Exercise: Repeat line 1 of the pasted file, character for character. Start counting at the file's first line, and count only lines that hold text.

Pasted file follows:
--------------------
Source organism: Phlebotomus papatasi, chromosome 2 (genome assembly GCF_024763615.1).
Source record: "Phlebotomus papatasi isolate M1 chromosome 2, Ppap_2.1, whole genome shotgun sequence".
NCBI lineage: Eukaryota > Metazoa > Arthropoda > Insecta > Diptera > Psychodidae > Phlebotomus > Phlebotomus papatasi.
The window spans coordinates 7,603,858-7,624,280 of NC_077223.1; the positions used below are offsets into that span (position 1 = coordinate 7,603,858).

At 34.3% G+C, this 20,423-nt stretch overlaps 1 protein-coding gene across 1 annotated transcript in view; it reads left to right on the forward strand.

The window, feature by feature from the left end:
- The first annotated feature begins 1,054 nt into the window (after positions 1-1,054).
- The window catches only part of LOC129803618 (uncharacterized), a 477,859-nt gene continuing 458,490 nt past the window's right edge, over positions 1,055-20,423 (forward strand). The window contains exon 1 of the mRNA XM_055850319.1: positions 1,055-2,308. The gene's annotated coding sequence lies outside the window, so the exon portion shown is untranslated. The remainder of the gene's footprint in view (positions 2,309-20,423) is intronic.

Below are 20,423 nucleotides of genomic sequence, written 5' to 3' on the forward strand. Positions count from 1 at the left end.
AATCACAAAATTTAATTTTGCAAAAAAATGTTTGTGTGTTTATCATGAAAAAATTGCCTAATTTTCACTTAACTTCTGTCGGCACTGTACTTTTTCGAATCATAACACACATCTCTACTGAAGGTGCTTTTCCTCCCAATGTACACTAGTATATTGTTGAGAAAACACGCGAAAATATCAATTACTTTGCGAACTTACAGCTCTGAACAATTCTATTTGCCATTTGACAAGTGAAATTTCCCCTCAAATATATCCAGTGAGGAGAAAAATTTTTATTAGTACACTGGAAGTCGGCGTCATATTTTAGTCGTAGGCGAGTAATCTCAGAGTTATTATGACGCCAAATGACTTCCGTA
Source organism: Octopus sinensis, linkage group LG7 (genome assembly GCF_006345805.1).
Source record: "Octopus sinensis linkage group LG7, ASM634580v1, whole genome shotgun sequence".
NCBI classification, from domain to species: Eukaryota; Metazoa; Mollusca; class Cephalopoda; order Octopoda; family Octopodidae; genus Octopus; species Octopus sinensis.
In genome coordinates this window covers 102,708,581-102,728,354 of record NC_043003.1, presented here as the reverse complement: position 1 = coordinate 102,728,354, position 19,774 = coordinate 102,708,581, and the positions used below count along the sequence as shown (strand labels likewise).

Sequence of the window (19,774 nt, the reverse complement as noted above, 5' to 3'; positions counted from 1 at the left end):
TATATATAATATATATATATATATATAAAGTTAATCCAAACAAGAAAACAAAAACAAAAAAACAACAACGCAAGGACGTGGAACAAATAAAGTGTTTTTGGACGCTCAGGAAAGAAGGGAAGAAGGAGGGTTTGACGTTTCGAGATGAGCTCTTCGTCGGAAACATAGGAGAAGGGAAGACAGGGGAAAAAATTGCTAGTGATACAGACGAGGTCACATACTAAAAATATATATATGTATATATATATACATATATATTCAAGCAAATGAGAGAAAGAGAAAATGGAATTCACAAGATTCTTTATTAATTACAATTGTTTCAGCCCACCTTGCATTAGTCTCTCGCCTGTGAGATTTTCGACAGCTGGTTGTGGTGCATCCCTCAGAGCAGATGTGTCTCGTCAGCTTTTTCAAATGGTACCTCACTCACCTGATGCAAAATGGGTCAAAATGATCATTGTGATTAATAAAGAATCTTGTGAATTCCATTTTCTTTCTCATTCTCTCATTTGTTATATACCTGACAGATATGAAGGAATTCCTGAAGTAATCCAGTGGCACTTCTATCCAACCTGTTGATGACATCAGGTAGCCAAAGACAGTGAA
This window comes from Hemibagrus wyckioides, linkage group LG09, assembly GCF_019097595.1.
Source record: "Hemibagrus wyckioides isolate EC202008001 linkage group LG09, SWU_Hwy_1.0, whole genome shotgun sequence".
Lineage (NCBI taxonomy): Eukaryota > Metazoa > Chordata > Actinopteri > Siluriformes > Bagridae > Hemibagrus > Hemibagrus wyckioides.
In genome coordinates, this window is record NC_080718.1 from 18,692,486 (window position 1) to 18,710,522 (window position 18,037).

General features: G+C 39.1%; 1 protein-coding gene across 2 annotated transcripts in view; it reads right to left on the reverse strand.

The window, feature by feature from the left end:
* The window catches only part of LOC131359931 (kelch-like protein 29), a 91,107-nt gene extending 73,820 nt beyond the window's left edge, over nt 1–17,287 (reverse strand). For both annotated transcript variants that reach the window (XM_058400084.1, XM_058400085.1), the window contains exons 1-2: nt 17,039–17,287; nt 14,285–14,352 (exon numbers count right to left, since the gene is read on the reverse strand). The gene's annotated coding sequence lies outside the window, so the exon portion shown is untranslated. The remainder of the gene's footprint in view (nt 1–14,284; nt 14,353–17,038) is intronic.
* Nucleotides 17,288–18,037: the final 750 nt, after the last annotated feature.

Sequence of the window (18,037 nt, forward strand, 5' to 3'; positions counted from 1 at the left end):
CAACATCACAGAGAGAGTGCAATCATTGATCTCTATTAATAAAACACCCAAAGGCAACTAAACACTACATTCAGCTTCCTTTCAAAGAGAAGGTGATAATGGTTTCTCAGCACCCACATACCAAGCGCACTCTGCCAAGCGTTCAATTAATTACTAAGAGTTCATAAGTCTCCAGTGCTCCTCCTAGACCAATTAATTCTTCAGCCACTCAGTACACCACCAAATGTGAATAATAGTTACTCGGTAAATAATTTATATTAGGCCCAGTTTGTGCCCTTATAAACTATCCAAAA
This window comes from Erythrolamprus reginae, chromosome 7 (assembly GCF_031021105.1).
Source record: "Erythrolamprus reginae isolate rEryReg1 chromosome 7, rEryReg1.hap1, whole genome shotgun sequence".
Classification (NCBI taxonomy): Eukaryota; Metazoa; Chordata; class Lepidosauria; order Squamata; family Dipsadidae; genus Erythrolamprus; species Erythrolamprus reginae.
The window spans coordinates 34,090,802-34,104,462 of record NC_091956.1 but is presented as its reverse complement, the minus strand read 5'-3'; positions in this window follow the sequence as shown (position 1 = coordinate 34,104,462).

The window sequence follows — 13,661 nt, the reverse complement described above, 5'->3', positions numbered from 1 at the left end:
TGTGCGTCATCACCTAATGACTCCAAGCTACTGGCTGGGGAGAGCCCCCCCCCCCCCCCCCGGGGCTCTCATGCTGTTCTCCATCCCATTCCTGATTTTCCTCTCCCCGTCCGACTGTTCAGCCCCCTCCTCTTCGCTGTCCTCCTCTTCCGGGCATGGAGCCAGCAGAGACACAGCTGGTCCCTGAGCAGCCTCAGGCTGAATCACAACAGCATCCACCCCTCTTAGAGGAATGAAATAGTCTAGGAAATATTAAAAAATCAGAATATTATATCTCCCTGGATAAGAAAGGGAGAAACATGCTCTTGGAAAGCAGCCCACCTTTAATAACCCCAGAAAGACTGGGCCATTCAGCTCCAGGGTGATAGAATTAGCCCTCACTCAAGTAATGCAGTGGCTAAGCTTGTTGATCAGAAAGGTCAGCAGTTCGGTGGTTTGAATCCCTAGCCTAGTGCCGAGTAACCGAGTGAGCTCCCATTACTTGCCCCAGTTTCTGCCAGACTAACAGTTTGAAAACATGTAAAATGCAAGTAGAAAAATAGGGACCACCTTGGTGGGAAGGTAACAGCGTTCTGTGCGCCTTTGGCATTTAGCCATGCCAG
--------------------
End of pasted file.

Source organism: Phlebotomus papatasi, chromosome 2 (genome assembly GCF_024763615.1).